As a result, the site’s domain authority could suffer pretty significantly if enough people bounce.

For example, take a look at this additional search result from the first page:

It seems pretty contextual in relation to the search “how to paint concrete floors,” right? I thought it would take me to an article that would give me the results I wanted.

But after I clicked on the link, it took me to another search site.

So I clicked off of it instantaneously.

Trying to rank for keywords just for the sake of ranking for them can do more harm than good.

And aside from the high bounce rate and lowered rankings, your brand might appear untrustworthy to users if you aren’t careful when using keywords.

For that reason, there is a lot more value in audiences than there is in keywords.

4. Audience engagement is more valuable

SEO traffic is only effective if your traffic cares about the content or products on your site.

If people aren’t actually engaging with your web pages, they’re not really helping your business.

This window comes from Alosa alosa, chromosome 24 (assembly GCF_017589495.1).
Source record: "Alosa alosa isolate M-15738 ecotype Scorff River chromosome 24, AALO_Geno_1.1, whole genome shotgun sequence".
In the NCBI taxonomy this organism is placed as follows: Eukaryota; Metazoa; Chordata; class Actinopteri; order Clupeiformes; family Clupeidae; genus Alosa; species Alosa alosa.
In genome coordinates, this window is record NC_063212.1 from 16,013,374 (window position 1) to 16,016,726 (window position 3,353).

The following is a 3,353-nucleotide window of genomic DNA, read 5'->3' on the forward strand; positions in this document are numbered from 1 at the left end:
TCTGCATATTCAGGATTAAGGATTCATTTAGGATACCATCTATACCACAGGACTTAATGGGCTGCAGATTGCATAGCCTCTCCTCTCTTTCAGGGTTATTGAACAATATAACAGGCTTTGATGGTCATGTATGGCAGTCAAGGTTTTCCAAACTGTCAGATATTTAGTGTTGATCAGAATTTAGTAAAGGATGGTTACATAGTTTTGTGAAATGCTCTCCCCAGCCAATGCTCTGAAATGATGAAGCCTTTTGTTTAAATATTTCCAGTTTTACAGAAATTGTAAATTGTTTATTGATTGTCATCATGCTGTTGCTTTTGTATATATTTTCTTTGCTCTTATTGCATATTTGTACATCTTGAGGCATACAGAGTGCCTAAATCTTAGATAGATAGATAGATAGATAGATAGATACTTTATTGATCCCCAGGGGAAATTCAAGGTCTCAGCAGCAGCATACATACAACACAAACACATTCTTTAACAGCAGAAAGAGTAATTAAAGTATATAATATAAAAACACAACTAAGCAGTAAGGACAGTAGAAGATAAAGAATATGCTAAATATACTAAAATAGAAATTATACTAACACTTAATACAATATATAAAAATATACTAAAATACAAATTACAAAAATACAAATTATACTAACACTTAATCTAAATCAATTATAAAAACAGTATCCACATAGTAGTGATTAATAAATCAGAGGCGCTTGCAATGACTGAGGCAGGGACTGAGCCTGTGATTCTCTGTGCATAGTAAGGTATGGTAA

In fact, digital publishers find traffic stats to be least important when it comes to defining engagement.

And the majority of keywords only drive up traffic stats like views and visitors.

An audience, on the other hand, will do a whole lot more than just view your website. They’ll actually engage with it (and you) because they follow and trust your company.

That engagement is more valuable than keyword traffic because your audience will essentially do your marketing for you when they share posts about your brand.

With that in mind, audiences do more than just boost engagement. They’ll remain loyal to you. That means that the value they bring isn’t short-lived.

5. Audiences are loyal

When it comes to keywords, people will only end up on your pages because Google directed them over to you.

But that doesn’t mean they’re going to stay there.

If they aren’t immediately in love with what they see, then their visit didn’t do you any good.

Direct visitors, on the other hand, are the most loyal to your site. That’s true even if your site is small. They know you and love you.